Fall 2018 - LBST 230 D100
Special Topics in Labour Studies (3)
Class Number: 9759
Delivery Method: In Person
Course Times + Location:
Th 8:30 AM – 11:20 AM
SWH 10051, Burnaby
Exam Times + Location:
Dec 11, 2018
8:30 AM – 11:30 AM
Office: AQ 6218
Office Hours: TH 11:30-12:30
Prerequisites:Strongly Recommended: LBST 101.
A seminar devoted to the in-depth examination of a topic in Labour Studies not regularly offered by the Program. The course may be repeated for credit when different topics are offered.
This course introduces students to the history, social, cultural and political dynamics of South Asia. Key themes which will be covered in the course are, for instance, (a) what is the lasting legacy of Partition on the political and economic integration of the region? (b) How have the main South Asian states tackled poverty, inequality and economic development; (c) Why is there so much gender inequality in South Asia and what have various states done to address it? (d) To what extent has the liberalization of the South Asian economies affected their development and what have been the costs and benefits of globalization? What role has India played, as the largest South Asian country in world trade negotiations?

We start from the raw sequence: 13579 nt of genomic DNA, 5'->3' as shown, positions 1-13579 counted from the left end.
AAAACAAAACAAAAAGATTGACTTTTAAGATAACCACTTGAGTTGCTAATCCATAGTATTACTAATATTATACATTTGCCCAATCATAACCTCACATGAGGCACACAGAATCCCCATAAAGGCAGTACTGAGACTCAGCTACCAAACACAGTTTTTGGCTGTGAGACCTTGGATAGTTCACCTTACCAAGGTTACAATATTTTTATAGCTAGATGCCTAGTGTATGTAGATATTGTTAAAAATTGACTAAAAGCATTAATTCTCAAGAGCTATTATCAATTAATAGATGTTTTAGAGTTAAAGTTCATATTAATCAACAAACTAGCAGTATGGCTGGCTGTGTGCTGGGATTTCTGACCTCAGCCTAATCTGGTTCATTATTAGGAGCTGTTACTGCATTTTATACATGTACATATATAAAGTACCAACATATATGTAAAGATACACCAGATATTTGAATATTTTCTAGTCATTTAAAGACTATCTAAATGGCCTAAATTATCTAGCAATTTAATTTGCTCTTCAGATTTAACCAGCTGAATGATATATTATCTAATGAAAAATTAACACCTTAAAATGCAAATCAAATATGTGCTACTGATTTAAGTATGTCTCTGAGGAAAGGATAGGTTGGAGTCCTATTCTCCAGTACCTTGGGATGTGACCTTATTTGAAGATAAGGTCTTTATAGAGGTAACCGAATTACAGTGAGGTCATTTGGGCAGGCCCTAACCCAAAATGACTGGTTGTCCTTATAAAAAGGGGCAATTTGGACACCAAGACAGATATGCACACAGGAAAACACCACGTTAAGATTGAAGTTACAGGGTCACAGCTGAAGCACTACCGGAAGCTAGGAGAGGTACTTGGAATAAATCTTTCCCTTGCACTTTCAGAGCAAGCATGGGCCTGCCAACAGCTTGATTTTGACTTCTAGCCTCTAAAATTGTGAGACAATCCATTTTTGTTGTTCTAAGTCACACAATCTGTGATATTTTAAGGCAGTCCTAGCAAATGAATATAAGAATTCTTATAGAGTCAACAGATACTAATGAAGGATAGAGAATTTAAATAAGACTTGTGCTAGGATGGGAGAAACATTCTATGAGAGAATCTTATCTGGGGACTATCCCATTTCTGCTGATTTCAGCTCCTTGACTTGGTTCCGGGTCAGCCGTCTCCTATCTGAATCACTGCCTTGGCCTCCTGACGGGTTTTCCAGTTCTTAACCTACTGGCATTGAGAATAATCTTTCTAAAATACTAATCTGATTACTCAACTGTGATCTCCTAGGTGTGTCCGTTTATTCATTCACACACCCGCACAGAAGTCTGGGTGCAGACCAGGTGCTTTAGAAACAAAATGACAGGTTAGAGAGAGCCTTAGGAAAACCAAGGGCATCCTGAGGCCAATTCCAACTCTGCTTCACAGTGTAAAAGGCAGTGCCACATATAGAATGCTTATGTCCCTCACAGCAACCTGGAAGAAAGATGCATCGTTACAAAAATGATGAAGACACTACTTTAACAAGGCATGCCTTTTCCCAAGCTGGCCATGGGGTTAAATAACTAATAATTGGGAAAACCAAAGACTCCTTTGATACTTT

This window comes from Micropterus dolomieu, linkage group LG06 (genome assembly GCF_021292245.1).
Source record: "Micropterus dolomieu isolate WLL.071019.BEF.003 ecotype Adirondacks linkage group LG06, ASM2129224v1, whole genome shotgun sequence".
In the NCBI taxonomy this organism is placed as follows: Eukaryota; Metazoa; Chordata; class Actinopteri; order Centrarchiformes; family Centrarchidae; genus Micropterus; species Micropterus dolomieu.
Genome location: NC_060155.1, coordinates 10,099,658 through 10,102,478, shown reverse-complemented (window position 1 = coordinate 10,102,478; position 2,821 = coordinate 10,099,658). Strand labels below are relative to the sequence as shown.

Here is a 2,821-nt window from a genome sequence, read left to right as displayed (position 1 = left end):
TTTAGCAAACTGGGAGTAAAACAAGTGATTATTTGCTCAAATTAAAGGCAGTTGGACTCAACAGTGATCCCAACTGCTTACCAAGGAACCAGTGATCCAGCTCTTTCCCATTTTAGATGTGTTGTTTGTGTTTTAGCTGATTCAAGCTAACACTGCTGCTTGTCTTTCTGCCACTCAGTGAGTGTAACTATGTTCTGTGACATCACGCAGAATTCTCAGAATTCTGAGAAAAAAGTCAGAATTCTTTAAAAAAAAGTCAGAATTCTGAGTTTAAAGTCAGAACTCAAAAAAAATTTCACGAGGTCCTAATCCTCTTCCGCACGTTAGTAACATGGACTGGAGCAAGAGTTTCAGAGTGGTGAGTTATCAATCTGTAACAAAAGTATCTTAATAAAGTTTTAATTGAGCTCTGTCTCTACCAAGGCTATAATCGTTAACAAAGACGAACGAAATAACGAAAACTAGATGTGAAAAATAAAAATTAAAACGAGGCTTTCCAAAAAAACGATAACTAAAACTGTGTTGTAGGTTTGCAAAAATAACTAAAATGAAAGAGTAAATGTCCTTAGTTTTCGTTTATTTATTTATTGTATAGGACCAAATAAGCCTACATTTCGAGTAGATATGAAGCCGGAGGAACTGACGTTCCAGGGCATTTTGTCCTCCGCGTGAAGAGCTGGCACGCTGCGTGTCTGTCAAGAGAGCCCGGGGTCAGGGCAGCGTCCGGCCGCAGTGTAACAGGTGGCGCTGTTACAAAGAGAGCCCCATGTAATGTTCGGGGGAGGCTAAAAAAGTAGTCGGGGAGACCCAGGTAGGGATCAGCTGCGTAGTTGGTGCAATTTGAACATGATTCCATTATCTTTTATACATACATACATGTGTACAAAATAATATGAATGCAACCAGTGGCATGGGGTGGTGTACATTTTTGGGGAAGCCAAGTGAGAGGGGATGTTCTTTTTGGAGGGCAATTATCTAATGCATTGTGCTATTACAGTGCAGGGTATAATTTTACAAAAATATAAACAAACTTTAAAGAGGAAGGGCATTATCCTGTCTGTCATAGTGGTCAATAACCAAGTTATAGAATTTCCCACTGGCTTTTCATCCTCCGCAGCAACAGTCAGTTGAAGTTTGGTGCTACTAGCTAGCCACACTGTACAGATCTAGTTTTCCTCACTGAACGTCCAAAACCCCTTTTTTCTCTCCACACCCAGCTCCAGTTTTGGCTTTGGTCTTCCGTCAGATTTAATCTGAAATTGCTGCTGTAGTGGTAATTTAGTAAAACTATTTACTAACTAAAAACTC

- Attendance and participation 10%
- Presentation 20%
- Term paper outline 10%
- Term paper 30%
- Final exam 30%
All assignments in this course must be completed for a final grade to be assigned. The Morgan Centre for Labour Studies follows SFU policy in relation to grading practices, grade appeals (Policy T 20.01) and academic honesty and misconducted procedures (S10.01-S10.04). It is the responsibility of the students to inform themselves of the content of these policies available on the SFU website: http://www.sfu.ca/policies/gazette/teaching.html.
Roy, T. (2017). Economy of South Asia: From 1950 to the Present. Basingstoke, UK: Palgrave.
Additional readings will be placed on Reserve.
SFU’s Academic Integrity web site http://students.sfu.ca/academicintegrity.html is filled with information on what is meant by academic dishonesty, where you can find resources to help with your studies and the consequences of cheating. Check out the site for more information and videos that help explain the issues in plain English.
Each student is responsible for his or her conduct as it affects the University community. Academic dishonesty, in whatever form, is ultimately destructive of the values of the University. Furthermore, it is unfair and discouraging to the majority of students who pursue their studies honestly. Scholarly integrity is required of all members of the University. http://www.sfu.ca/policies/gazette/student/s10-01.html
ACADEMIC INTEGRITY: YOUR WORK, YOUR SUCCESS